July 30, 2012 | by  | in News |
Share on FacebookShare on Google+Pin on PinterestTweet about this on Twitter

NZUSA Deceives Its Own


NZUSA has “reaffirmed” its stance in support of the Keep Our Assets referendum, claiming that supporting a referendum explicitly seeking a specific policy change does not amount to supporting said policy change.

Confusion arose when NZUSA Vice-President, Arena Williams
told Salient that member students’ association presidents had been consulted on NZUSA’s support for the campaign. However VUWSA President Bridie Hood, among others claimed the contrary, saying that the first they’d heard of NZUSA’s involvement was after receiving an invitation to the campaign launch days prior.

Salient again spoke to Williams, who now says the “miscommunication problem that occurred” was an issue with NZUSA’s policy process.


“Part of the policy process that we decided at the beginning of the year was that we were going to have informal discussions, and that we weren’t really going to have formal motions,” Williams said.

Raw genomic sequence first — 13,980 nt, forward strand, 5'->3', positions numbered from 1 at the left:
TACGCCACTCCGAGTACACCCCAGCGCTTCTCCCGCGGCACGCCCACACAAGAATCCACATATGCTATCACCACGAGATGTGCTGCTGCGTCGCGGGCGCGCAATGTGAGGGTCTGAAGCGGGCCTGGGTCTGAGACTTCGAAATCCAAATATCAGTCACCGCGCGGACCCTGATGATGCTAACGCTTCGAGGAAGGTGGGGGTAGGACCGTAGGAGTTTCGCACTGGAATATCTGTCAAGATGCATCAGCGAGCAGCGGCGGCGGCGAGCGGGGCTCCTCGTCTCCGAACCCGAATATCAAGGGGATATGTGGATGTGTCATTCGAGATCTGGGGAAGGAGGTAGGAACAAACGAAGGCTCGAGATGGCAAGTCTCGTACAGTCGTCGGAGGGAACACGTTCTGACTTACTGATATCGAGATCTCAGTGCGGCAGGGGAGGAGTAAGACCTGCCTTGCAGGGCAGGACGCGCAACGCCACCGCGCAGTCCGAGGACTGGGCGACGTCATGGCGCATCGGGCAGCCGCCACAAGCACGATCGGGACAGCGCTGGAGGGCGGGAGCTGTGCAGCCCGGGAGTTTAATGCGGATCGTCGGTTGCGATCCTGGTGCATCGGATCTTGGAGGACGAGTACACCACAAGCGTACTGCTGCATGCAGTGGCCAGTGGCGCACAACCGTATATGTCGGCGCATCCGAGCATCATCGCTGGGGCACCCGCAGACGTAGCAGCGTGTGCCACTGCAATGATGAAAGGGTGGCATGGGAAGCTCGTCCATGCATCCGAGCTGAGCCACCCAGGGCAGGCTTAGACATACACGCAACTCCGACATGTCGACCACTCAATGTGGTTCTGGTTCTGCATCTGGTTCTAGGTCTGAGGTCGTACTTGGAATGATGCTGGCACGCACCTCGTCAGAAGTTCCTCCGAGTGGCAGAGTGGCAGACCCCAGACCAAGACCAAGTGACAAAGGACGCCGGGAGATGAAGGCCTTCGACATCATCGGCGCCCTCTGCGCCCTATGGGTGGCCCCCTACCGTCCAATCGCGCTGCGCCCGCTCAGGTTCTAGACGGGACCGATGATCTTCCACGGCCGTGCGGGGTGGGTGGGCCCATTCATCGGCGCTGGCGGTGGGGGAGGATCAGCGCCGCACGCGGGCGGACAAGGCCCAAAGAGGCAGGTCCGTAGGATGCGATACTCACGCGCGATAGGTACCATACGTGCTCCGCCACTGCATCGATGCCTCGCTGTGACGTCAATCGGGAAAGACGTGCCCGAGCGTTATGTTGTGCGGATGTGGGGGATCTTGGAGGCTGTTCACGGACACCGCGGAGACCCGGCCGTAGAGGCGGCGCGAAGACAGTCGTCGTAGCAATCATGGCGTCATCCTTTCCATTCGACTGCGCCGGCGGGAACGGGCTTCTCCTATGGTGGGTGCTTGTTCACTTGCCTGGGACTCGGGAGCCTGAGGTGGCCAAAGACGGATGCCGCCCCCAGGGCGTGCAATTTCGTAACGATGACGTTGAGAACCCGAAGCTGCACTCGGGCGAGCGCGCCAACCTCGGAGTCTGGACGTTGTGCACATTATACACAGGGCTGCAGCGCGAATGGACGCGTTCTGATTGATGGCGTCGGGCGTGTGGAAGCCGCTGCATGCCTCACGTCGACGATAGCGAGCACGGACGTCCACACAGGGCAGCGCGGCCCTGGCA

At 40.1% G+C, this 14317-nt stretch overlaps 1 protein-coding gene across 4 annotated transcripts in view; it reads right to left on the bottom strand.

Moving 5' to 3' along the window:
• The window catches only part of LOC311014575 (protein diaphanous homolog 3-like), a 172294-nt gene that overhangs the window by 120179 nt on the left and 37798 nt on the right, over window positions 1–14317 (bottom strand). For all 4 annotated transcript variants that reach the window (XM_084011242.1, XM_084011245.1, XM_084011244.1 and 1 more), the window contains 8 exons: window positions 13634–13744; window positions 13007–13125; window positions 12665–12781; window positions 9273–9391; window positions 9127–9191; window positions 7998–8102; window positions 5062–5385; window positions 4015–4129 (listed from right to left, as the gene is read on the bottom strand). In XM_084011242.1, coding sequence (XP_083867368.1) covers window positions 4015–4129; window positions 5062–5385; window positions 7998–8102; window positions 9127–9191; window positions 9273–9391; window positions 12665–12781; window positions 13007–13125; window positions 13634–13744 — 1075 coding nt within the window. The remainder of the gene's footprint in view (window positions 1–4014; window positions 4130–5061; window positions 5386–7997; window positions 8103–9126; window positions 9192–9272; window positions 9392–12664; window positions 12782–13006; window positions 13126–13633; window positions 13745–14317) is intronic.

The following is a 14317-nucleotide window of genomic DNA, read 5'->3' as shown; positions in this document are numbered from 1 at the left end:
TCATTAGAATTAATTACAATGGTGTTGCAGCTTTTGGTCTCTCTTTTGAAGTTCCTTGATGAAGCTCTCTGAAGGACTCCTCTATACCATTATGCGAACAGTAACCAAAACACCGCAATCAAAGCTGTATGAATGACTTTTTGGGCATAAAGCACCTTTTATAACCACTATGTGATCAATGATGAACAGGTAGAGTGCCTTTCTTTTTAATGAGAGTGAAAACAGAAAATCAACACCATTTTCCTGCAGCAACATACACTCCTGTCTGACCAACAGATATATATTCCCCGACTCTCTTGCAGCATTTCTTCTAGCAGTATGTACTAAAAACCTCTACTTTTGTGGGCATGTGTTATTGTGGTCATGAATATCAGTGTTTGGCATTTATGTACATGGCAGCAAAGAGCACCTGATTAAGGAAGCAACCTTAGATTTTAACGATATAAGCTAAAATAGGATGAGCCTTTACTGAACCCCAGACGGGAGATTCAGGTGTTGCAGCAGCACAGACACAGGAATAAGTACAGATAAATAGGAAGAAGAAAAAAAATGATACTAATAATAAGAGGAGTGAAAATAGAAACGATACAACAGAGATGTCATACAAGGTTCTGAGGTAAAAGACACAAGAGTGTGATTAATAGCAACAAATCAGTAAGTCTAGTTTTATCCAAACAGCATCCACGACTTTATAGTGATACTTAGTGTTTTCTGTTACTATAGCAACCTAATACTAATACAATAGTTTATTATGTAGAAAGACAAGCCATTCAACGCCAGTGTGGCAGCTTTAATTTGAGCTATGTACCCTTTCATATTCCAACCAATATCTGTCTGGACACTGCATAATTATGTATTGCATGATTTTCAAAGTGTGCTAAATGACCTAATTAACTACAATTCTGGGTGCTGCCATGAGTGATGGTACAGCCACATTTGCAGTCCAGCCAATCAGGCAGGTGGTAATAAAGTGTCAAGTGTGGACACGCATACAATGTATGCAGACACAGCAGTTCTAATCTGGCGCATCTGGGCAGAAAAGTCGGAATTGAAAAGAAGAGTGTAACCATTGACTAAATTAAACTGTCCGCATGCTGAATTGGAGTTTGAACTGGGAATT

“We’ve now learnt our lesson, because obviously it wasn’t clear enough to Bridie and [MAWSA President Ben Thorpe] and the other people in the room that we were having a discussion about a policy point.”


Share on FacebookShare on Google+Pin on PinterestTweet about this on Twitter

About the Author ()

Comments are closed.

Recent posts

  1. Wellington
  2. “Bet the next Salient is going to milk this dry”
  3. How to Find Love in Wellington
  4. On Violence
  5. Salient’s New Zealander of the Year
  6. The Jet Plane, the Typewriter and the Art Dealer
  7. We Drank With Grant Robertson So You Wouldn’t Have To
  8. Wellington’s Coffee Scene: Low Budgement Day
  9. The Cocktail Diaries
  10. We’re really sorry that the last week of news is so depressing

Editor's Pick

In the Shadow of the Kowloon Walled City

: At its peak, the Kowloon Walled City was home to 33,000 people in just two hectares of land—a hastily put together conglomerate of tiny apartments, one of top of the other, caged balconies slapped onto the sides and connected through a labyrinth of damp, dark corridors.